Operation Deep Freeze takes 130th Maintenance Airman to Antarctica
By Staff Sgt. Adam Juchniewicz, 130th Airlift Wing Public Affairs
/ Published March 05, 2018
U.S. Air Force Master Sgt. Charles Workman, 130th Airlift Wing Electro/Environmental Systems Specialist, returned recently from a five-week deployment to the most remote, geographically separated unit on the planet, Antarctica.
Workman deployed in support of Operation Deep Freeze (ODF), an inter-agency, multi-national research and investigative mission run by the National Science Foundation (NSF) that is supported by active duty, National Guard and Reserve personnel from the U.S. Air Force, Navy, Army and Coast Guard.
While in Antarctica, Workman provided electrical maintenance support to the ski-equipped LC-130s, a modified version of the C-130 that is capable of landing on solid ice. As a part of ODF, these aircraft bring much-needed supplies, cargo, and other vital necessities to the personnel at this isolated duty station.
During his deployment, Workman repaired and maintained the complex electrical systems for various aircraft at McMurdo Station. According to Workman, the Antarctic weather provides a few unique challenges to the work environment. One of these challenges is the replacement of the ski hydraulics sensors on the aircraft. As the temperatures rise and fall, the snow tends to melt and freeze multiple times during the course of a day. The melting snow at times seeps into the hydraulic systems and when it freezes, it can prove to be extremely dangerous. This results in greater need for upkeep to the electrical systems on the LC-130s.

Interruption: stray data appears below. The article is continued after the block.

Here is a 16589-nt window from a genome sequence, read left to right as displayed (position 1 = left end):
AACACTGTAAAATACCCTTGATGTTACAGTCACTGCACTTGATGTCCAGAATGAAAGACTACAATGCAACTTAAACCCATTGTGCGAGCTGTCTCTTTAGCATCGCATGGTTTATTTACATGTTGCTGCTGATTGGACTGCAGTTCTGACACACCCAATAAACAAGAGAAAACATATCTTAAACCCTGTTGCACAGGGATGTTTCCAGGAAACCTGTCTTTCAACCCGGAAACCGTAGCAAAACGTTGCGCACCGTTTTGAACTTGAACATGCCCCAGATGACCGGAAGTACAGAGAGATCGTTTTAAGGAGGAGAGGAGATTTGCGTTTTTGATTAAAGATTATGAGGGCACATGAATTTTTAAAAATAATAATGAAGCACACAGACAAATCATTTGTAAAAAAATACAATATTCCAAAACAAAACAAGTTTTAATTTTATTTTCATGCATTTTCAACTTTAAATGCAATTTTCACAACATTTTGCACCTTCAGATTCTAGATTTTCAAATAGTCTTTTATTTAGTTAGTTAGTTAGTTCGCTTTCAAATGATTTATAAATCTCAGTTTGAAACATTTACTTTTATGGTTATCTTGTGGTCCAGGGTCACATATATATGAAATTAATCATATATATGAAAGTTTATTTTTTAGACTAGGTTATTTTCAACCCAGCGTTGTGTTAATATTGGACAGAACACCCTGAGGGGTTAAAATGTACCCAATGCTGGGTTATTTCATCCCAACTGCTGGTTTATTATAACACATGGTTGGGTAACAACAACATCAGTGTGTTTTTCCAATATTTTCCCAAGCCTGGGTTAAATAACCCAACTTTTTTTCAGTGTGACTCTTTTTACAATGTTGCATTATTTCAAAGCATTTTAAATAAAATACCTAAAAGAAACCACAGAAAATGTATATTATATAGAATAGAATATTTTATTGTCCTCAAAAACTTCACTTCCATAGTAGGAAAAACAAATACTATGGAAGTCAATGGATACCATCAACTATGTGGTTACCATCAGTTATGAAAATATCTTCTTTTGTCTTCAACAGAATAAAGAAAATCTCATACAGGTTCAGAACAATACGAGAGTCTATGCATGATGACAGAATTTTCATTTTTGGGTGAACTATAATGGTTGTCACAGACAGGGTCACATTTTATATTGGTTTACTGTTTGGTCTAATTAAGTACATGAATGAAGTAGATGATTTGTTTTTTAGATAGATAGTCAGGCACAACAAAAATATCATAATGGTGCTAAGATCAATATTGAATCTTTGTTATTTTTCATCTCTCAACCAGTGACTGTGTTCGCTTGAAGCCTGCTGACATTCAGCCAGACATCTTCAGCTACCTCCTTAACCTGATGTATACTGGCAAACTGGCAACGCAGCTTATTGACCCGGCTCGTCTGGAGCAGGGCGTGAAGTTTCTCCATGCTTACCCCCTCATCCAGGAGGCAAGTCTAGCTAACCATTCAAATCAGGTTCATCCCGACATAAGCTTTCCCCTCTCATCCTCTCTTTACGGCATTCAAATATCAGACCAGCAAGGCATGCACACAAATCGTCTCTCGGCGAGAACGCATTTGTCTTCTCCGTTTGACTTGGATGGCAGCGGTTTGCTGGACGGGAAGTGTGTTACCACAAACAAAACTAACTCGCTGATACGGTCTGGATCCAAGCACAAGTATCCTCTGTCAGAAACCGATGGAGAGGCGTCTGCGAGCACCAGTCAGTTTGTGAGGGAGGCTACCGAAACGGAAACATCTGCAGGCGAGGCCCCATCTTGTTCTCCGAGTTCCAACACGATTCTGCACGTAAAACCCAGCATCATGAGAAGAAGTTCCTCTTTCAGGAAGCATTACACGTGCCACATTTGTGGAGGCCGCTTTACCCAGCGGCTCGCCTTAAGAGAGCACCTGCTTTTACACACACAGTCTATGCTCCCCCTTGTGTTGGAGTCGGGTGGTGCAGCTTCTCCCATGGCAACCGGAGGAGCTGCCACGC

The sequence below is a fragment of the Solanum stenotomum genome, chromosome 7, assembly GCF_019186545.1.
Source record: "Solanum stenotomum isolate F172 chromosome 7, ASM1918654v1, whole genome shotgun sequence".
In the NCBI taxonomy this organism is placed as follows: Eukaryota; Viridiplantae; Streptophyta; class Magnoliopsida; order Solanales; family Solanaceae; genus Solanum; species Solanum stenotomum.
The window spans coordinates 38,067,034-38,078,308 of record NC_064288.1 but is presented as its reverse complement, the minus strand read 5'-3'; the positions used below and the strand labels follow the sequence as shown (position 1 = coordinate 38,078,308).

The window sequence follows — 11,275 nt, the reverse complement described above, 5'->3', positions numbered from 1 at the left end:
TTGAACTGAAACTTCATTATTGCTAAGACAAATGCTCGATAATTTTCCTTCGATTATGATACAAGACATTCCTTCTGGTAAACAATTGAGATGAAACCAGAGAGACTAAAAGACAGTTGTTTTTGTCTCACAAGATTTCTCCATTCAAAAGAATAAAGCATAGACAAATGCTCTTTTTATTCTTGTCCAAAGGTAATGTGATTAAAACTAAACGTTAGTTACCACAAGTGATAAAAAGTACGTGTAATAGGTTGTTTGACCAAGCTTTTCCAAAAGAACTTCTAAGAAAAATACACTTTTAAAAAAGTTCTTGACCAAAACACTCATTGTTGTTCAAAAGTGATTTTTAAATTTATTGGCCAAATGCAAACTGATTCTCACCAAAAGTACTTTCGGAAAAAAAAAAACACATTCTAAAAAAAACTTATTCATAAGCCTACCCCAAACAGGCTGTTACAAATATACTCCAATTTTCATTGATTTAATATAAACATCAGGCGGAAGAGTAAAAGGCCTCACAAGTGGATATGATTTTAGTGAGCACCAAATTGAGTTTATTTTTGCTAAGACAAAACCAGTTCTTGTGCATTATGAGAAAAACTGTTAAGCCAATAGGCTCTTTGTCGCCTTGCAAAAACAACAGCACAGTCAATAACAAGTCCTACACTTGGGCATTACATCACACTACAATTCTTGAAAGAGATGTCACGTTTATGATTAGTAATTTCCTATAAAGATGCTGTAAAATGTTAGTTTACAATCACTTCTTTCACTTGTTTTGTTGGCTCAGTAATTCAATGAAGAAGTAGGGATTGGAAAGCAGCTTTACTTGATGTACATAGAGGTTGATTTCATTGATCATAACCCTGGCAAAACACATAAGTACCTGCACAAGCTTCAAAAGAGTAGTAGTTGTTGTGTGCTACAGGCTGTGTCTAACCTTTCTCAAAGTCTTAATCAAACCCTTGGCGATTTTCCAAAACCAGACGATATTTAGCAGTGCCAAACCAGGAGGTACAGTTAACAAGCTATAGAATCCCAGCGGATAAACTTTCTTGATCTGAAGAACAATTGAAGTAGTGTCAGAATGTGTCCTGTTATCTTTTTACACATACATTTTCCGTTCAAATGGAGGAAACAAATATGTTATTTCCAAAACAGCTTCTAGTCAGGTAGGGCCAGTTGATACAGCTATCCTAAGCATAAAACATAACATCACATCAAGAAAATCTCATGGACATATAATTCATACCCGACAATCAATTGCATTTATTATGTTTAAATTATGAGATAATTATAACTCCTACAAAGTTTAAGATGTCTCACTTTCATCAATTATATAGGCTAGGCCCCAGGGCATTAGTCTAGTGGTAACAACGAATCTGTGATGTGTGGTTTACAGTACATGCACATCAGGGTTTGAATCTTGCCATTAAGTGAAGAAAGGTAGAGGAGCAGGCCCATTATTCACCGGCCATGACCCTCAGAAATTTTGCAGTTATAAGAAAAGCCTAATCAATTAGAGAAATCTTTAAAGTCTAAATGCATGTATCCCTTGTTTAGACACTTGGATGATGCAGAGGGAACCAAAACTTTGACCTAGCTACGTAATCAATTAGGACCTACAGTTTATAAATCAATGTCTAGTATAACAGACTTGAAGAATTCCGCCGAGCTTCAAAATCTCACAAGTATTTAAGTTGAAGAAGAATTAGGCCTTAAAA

Workman noted that aside from the just routine maintenance, there is the aspect of working on a solid block of ice that can provide its own challenges that require extreme precaution.
Workman had previously deployed in support of ODF in October 2016, so he was well-prepared for the work conditions this time. Although the journey and work hours are long, Workman said it was "an extremely enjoyable experience."
One highlight of the deployment for Workman was having the opportunity to travel to the South Pole.
Upon reflecting on the Antarctic experience, Workman said, "It was a very unique experience. Most military deployments have a 'combat-type' element to them; this is the only deployment that I have been on that is purely for scientific purposes. Not many people get a chance to come to this part of the world. I'm honored to have done it twice now."
The U.S. military provides logistical support to the Antarctic Program, which is managed by the NSF. The Antarctic flights are one of the military's most difficult peacetime flying missions, due to the often unpredictable and severe weather conditions. The Air Force is specially equipped with trained and experienced personnel to operate in these unforgiving conditions, having provided support to NSF since 1955.